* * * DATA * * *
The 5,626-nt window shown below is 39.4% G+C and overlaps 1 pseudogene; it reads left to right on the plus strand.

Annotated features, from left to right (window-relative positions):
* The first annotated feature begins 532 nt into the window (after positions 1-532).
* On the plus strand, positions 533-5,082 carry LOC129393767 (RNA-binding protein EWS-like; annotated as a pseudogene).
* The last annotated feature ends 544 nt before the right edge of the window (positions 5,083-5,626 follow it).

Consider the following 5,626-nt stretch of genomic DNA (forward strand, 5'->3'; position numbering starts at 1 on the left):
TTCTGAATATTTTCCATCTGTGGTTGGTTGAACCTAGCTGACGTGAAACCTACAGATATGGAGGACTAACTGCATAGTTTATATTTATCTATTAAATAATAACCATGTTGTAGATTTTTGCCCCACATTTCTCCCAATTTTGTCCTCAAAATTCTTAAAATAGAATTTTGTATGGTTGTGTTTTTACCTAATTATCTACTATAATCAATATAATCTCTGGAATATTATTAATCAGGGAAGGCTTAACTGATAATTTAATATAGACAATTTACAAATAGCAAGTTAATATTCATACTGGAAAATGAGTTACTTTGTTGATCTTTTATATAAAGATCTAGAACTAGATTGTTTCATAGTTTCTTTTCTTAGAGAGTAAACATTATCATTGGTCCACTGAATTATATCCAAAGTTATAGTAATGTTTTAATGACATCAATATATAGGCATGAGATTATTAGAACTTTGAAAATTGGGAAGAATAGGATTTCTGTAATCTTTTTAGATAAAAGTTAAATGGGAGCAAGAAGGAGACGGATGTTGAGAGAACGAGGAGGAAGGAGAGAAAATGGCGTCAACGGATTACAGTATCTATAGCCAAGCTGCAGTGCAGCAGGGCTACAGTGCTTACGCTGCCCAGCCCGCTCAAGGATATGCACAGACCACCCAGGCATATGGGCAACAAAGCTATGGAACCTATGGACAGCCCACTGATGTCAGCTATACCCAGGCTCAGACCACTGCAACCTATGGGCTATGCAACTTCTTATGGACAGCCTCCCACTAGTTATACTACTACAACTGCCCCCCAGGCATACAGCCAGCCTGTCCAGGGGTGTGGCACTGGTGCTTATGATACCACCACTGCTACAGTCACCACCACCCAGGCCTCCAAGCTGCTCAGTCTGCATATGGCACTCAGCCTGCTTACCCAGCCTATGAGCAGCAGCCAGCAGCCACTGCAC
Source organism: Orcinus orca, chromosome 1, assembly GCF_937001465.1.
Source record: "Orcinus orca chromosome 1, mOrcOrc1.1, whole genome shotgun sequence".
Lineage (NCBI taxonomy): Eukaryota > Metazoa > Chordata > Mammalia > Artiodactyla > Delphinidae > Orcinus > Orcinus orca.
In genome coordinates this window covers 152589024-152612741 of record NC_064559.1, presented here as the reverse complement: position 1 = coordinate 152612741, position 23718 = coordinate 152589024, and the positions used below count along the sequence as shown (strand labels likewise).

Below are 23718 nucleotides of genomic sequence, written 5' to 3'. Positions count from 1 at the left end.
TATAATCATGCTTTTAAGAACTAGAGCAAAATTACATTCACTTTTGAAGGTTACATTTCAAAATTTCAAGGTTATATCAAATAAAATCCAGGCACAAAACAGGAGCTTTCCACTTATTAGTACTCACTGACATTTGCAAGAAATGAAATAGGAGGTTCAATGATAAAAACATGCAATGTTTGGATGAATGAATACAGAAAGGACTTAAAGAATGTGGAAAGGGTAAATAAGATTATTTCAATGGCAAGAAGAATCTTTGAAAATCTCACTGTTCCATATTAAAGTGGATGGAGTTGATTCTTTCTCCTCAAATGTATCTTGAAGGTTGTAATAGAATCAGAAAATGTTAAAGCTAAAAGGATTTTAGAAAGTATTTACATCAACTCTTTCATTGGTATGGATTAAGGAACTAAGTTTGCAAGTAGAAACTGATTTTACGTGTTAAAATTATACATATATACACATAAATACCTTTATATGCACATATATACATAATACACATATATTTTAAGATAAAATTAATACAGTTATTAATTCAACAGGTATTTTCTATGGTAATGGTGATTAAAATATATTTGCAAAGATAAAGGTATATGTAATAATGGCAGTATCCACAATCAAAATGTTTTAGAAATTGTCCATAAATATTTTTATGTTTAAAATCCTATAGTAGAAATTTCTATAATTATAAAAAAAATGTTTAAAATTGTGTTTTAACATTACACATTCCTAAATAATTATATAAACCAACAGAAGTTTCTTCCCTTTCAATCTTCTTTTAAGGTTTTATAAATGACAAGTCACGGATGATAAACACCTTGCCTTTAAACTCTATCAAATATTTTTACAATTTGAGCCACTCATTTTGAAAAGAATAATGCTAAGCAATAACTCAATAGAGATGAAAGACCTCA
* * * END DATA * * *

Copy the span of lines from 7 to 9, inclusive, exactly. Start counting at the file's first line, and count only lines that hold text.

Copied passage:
TTCTGAATATTTTCCATCTGTGGTTGGTTGAACCTAGCTGACGTGAAACCTACAGATATGGAGGACTAACTGCATAGTTTATATTTATCTATTAAATAATAACCATGTTGTAGATTTTTGCCCCACATTTCTCCCAATTTTGTCCTCAAAATTCTTAAAATAGAATTTTGTATGGTTGTGTTTTTACCTAATTATCTACTATAATCAATATAATCTCTGGAATATTATTAATCAGGGAAGGCTTAACTGATAATTTAATATAGACAATTTACAAATAGCAAGTTAATATTCATACTGGAAAATGAGTTACTTTGTTGATCTTTTATATAAAGATCTAGAACTAGATTGTTTCATAGTTTCTTTTCTTAGAGAGTAAACATTATCATTGGTCCACTGAATTATATCCAAAGTTATAGTAATGTTTTAATGACATCAATATATAGGCATGAGATTATTAGAACTTTGAAAATTGGGAAGAATAGGATTTCTGTAATCTTTTTAGATAAAAGTTAAATGGGAGCAAGAAGGAGACGGATGTTGAGAGAACGAGGAGGAAGGAGAGAAAATGGCGTCAACGGATTACAGTATCTATAGCCAAGCTGCAGTGCAGCAGGGCTACAGTGCTTACGCTGCCCAGCCCGCTCAAGGATATGCACAGACCACCCAGGCATATGGGCAACAAAGCTATGGAACCTATGGACAGCCCACTGATGTCAGCTATACCCAGGCTCAGACCACTGCAACCTATGGGCTATGCAACTTCTTATGGACAGCCTCCCACTAGTTATACTACTACAACTGCCCCCCAGGCATACAGCCAGCCTGTCCAGGGGTGTGGCACTGGTGCTTATGATACCACCACTGCTACAGTCACCACCACCCAGGCCTCCAAGCTGCTCAGTCTGCATATGGCACTCAGCCTGCTTACCCAGCCTATGAGCAGCAGCCAGCAGCCACTGCAC
Source organism: Orcinus orca, chromosome 1, assembly GCF_937001465.1.
Source record: "Orcinus orca chromosome 1, mOrcOrc1.1, whole genome shotgun sequence".